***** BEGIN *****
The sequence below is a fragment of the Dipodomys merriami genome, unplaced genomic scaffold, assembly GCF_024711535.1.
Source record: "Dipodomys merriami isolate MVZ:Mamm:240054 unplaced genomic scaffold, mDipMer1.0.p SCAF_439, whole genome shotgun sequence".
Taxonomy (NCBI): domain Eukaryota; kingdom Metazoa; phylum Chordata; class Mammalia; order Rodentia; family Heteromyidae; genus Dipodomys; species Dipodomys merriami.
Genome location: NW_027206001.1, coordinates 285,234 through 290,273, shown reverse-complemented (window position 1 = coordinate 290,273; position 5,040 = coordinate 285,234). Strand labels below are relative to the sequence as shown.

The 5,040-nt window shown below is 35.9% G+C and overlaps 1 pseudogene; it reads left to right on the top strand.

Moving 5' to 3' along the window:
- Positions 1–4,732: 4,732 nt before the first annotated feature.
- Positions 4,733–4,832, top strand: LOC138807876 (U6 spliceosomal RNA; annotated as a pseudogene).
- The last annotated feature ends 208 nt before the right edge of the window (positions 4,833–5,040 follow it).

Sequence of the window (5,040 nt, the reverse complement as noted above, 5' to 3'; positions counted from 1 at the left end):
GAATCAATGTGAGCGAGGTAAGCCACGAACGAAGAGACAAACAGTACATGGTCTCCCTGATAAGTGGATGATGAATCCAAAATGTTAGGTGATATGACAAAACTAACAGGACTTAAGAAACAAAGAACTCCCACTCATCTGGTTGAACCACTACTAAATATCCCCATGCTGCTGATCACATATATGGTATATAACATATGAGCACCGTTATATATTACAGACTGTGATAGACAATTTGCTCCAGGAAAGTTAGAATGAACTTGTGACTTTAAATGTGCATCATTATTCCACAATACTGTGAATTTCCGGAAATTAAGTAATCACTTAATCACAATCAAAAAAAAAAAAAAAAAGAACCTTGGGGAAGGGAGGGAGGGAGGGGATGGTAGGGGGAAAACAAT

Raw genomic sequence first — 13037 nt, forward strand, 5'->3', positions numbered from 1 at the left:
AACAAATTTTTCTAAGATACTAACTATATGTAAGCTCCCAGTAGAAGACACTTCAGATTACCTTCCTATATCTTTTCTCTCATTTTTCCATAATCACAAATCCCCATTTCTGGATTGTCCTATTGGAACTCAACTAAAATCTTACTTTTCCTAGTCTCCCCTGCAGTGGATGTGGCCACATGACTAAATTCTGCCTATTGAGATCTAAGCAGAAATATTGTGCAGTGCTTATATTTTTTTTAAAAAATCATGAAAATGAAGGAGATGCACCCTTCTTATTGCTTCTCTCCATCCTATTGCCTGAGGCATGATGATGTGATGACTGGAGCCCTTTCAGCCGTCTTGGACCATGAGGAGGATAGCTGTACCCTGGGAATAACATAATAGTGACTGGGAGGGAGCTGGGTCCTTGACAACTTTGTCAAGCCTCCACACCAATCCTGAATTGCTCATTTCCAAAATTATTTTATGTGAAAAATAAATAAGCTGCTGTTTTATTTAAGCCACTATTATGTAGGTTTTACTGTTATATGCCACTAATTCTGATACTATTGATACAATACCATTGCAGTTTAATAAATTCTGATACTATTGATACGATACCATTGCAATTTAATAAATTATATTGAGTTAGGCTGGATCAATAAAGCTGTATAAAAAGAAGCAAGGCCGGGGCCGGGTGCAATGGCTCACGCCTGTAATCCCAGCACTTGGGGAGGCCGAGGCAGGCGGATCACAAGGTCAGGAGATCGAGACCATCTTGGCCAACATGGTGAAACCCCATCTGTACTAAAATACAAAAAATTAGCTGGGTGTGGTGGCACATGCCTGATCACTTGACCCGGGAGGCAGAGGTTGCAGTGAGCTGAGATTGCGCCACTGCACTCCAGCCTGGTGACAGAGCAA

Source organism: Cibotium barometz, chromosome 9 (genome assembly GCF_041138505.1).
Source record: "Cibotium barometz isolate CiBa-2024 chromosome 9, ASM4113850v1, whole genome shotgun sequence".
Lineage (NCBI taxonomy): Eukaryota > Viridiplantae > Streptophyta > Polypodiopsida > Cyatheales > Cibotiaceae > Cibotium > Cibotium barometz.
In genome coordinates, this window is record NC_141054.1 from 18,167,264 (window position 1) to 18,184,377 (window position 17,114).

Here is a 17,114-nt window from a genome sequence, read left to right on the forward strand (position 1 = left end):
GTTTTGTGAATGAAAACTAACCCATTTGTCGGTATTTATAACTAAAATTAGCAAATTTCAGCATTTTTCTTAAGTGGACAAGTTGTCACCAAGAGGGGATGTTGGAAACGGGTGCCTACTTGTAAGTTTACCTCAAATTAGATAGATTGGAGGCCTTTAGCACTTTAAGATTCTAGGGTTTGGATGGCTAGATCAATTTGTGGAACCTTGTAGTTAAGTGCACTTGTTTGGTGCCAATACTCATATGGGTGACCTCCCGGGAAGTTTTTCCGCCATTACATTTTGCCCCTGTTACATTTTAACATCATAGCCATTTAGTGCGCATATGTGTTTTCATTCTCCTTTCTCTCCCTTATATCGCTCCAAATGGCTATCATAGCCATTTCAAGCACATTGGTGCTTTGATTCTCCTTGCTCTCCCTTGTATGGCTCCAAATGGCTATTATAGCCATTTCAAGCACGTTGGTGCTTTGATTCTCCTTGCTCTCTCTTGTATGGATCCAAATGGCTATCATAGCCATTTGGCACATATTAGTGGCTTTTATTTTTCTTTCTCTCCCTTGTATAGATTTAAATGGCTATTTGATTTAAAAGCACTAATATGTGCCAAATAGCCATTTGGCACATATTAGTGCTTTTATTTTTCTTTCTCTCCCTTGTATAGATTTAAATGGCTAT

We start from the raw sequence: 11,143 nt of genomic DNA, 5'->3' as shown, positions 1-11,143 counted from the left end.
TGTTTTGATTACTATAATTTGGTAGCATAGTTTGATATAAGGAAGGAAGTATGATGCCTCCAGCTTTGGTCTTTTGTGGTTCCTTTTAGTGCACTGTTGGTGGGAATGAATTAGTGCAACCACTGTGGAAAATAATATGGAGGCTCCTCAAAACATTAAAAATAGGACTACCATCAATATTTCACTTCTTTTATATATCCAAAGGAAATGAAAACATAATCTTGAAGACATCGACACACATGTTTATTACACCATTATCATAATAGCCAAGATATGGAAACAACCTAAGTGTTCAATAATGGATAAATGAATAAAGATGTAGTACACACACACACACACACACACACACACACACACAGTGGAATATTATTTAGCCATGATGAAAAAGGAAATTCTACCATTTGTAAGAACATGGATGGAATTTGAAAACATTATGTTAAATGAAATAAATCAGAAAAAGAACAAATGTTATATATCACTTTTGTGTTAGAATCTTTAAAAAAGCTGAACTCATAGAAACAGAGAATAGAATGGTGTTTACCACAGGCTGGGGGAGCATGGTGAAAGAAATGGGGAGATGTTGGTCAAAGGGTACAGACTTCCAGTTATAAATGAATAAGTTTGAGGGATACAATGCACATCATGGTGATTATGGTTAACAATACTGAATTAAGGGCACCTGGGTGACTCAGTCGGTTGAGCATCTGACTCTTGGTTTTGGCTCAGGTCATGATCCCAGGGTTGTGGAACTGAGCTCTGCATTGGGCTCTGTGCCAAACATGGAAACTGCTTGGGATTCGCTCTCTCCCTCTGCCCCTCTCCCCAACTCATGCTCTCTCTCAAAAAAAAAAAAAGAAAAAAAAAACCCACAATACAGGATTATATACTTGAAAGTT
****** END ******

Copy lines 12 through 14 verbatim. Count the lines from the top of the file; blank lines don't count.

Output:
Raw genomic sequence first — 13037 nt, forward strand, 5'->3', positions numbered from 1 at the left:
AACAAATTTTTCTAAGATACTAACTATATGTAAGCTCCCAGTAGAAGACACTTCAGATTACCTTCCTATATCTTTTCTCTCATTTTTCCATAATCACAAATCCCCATTTCTGGATTGTCCTATTGGAACTCAACTAAAATCTTACTTTTCCTAGTCTCCCCTGCAGTGGATGTGGCCACATGACTAAATTCTGCCTATTGAGATCTAAGCAGAAATATTGTGCAGTGCTTATATTTTTTTTAAAAAATCATGAAAATGAAGGAGATGCACCCTTCTTATTGCTTCTCTCCATCCTATTGCCTGAGGCATGATGATGTGATGACTGGAGCCCTTTCAGCCGTCTTGGACCATGAGGAGGATAGCTGTACCCTGGGAATAACATAATAGTGACTGGGAGGGAGCTGGGTCCTTGACAACTTTGTCAAGCCTCCACACCAATCCTGAATTGCTCATTTCCAAAATTATTTTATGTGAAAAATAAATAAGCTGCTGTTTTATTTAAGCCACTATTATGTAGGTTTTACTGTTATATGCCACTAATTCTGATACTATTGATACAATACCATTGCAGTTTAATAAATTCTGATACTATTGATACGATACCATTGCAATTTAATAAATTATATTGAGTTAGGCTGGATCAATAAAGCTGTATAAAAAGAAGCAAGGCCGGGGCCGGGTGCAATGGCTCACGCCTGTAATCCCAGCACTTGGGGAGGCCGAGGCAGGCGGATCACAAGGTCAGGAGATCGAGACCATCTTGGCCAACATGGTGAAACCCCATCTGTACTAAAATACAAAAAATTAGCTGGGTGTGGTGGCACATGCCTGATCACTTGACCCGGGAGGCAGAGGTTGCAGTGAGCTGAGATTGCGCCACTGCACTCCAGCCTGGTGACAGAGCAA

Source organism: Cibotium barometz, chromosome 9 (genome assembly GCF_041138505.1).